When you decide to buy a bottle of Italian wine, you’re generally choosing between three options – red, white, or sparkling. But there is a fourth option that offers a nice middle ground between red and white for people who want something a little different.
Of course, we’re talking about Rosé.
Though Rosé wines are beloved by many, they’re not talked about as often as their more illustrious and common cousins. In fact, many people don’t know too much about them, beyond the fact that they have a pinkish colouring and seem to combine the qualities are red and white wines.
So, this article is going to be all about shedding some light on Rosé wines.
We’re going to explain what they are, how they’re made, and cover any other interesting tidbits that we think are worth knowing about this most interesting of wine varieties.
What is Rosé?
The first thing you need to know about Rosé is that it’s not a specific wine vintage. It’s more of a genre of wine, in much the same way that red and white are. As such, each Rosé you drink may have different qualities or use varying types of grapes.
The wine is produced in a similar fashion to red wine, which includes fermentation along with the grape skins. The key difference is that the length of time the wine spends with these skins is cut short. This is why Rosé has the pinkish hues that we all know, rather than the deeper reds and violets you see in red wine.
What Types of Grapes Are Used in Rosé Wine?
If a producer grows any type of red grapes, they’re in a position to make Rosé wine. These wines can be made using all types of red grapes, as the only real difference between them and red wines lies in the production method. As a result, Rosé wines can also be made in any country that grows red grapes. Perhaps it’s this versatility that has led to these types of wines becoming more popular in newer wine territories such as the United States. However, the wine is also enjoyed in many more established winemaking countries, including Spain, France, and Italy.
However, it’s fairly rare for a Rosé wine to use a single type of grape.
Most examples of these wines use a blend of grapes, which means producers combine several varieties of red wine grapes to create their drinks. For example, an Italian wine producer may combine Sangiovese with Pinot Noir to create an interesting combination of flavours. Having said that, single varietals are more common in some regions than in others. In California, many Rosé wines are made solely using the Pinot Noir grape.
The main exception to the red grape rule is Rosé Champagne.
Just like traditional Champagne, this drink is made using the Chardonnay grape. However, that grape is blended with a selection of red grapes, creating the pinkish colouring most people are familiar with. Rosé Champagne is an interesting subsection of these types of wines as it’s one of the few that throws bubbles into the mix.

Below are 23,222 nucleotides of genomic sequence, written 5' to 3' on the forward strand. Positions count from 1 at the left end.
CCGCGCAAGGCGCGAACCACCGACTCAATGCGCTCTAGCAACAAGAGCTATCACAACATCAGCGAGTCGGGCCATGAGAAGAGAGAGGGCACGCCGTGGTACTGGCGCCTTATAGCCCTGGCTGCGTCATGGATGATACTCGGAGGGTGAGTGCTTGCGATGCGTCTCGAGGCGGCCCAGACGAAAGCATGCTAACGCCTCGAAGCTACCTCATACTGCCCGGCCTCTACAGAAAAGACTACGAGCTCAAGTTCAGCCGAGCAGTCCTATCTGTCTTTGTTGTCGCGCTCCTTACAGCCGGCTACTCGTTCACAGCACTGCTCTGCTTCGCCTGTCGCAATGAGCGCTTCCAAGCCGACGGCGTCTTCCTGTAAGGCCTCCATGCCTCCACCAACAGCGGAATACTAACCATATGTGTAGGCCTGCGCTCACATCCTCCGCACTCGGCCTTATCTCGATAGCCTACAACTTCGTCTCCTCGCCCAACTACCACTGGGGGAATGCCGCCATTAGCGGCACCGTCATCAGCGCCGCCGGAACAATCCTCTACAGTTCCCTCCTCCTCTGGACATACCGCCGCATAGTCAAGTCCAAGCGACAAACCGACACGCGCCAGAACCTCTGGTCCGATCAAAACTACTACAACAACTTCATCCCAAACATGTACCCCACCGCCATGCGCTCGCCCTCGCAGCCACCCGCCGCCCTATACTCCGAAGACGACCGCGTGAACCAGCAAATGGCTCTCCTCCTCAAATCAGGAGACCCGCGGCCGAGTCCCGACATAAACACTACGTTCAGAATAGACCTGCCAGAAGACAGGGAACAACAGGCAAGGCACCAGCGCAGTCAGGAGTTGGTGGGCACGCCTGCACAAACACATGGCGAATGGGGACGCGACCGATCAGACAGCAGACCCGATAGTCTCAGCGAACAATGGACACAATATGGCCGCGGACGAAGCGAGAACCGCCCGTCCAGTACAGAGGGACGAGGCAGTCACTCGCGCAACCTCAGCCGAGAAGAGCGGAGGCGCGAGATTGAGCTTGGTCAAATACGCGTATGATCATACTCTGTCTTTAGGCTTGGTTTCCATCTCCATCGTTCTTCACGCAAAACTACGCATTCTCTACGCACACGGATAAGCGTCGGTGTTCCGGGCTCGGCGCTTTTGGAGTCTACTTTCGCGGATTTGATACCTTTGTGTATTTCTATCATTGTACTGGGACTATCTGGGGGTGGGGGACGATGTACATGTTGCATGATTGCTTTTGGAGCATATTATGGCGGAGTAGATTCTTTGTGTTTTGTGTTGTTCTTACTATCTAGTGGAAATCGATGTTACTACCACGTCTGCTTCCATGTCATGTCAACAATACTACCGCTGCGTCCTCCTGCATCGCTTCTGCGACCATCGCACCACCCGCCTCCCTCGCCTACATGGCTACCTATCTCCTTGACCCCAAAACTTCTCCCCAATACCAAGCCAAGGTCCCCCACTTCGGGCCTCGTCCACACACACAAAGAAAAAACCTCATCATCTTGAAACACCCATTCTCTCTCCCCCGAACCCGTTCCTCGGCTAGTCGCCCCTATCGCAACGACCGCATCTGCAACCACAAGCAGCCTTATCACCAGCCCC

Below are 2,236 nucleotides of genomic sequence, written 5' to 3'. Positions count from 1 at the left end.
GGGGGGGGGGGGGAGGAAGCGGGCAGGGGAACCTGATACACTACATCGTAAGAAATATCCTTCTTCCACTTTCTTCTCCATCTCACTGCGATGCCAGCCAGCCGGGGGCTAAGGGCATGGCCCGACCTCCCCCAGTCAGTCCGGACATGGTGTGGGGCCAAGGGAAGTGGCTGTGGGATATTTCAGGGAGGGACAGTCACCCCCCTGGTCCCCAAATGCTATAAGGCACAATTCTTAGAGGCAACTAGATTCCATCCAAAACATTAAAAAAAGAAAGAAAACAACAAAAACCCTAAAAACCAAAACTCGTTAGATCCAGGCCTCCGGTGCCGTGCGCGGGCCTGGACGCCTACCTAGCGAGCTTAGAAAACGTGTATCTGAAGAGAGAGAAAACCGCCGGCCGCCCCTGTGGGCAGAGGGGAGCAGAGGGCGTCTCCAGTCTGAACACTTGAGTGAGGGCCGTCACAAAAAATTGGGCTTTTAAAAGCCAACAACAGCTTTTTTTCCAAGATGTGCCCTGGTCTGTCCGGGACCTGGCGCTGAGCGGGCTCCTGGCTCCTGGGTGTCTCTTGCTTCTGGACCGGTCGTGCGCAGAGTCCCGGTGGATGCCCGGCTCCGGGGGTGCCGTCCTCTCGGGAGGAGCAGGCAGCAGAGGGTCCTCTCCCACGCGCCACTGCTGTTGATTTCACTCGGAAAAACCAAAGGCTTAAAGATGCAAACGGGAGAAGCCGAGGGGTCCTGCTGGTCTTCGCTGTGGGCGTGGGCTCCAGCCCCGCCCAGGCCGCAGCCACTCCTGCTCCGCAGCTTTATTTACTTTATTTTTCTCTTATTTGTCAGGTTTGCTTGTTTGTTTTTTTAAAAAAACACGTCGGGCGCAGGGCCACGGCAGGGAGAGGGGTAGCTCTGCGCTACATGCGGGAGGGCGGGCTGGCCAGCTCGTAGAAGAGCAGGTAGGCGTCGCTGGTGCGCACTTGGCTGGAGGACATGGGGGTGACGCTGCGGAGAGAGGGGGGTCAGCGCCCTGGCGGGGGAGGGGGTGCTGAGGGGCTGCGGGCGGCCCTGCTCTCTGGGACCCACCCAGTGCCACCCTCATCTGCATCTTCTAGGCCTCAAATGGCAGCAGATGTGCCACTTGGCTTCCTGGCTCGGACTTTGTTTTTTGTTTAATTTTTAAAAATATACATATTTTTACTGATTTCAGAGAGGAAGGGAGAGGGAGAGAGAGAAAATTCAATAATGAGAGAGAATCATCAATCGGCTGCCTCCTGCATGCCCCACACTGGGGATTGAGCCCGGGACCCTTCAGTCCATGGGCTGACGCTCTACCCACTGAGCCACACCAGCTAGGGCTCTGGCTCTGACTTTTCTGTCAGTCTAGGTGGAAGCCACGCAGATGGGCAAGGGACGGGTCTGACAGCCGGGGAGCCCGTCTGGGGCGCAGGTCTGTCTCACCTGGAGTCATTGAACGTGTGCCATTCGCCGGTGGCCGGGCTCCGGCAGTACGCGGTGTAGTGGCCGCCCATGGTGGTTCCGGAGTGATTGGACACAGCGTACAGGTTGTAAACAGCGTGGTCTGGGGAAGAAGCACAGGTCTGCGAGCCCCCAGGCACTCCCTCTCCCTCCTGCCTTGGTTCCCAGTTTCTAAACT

How Are Rosé Wines Made?
As mentioned, Rosé wines have a similar production method to red wines. However, there are a few steps included to remove the grape skins at specific points during the fermentation process. Typically, the production process follows these steps:
Step 1 – Crushing
The grapes are all gathered together and crushed into a wine juice. This is usually done using machinery if the winemaker mass produces their wine. However, those making small volumes of Rosé may use the traditional method of placing the grapes in a vat and then stomping them into a mush using their bare feet. This process is often called “foot trodding” or “grape stomping”.
Step 2 – Fermentation
As anybody who knows about Italian wine will tell you, fermentation is that wonderful process that turns standard grape juice into an alcoholic beverage.
The juice produced by the crushing process is poured into a large tank, usually stainless steel. The producer then adds yeast, which is needed to convert the sugars in the grape juice into carbon dioxide and alcohol. The grape skins are left on during this process, allowing their flavours and tannins to seep into the wine.
However, this is where we see a little touch of white wine production enter the mix.
To create Rosé wines, producers have to ferment their grape juices at a much lower temperature. They also need to minimize the contact the juice has with the grape skins, meaning this initial fermentation process takes between 12 and 36 hours.
Step 3 – Pressing and Bottling
Following fermentation, the wine goes through a pressing process designed to remove all of the grape skins from the final blend. This reveals a wine that has a pinkish hue, due to its limited contact with the skins.
After pressing, the Rosé will usually be bottled immediately. This preserves the juice’s attractive flavours. It also means that most Rosé wines are best consumed young, which is another similarity to white wine.
What Do Rosé Wines Taste Like?
Rosé wines have a fresh and fruity profile, much as you’d expect from a white wine. However, they also often incorporate notes that are more common in reds, creating an interesting blend of floral, citrus, and red fruit notes. These wines tend to be bright and crisp, with the exact flavour depending on the grapes used. Some Rosé wines are quite savoury, with others being exceptionally sweet.
Enter the World of Rosé
Have you tried a few Italian red wines and found they were a bit too strong and complex for you’re liking? Perhaps you’ve also tried a few white wines and feel they’re a touch too acidic or fresh? If that sounds like you, Rosé wine offers a perfect middle ground that gives you the best of both worlds.
You just need to grab yourself a bottle.
That’s where Xtrawine comes in. We maintain an extensive collection of Rosé wines from Italy and other areas of the world. Explore our catalogue today and we’re sure you’ll find something to suit your tastes.
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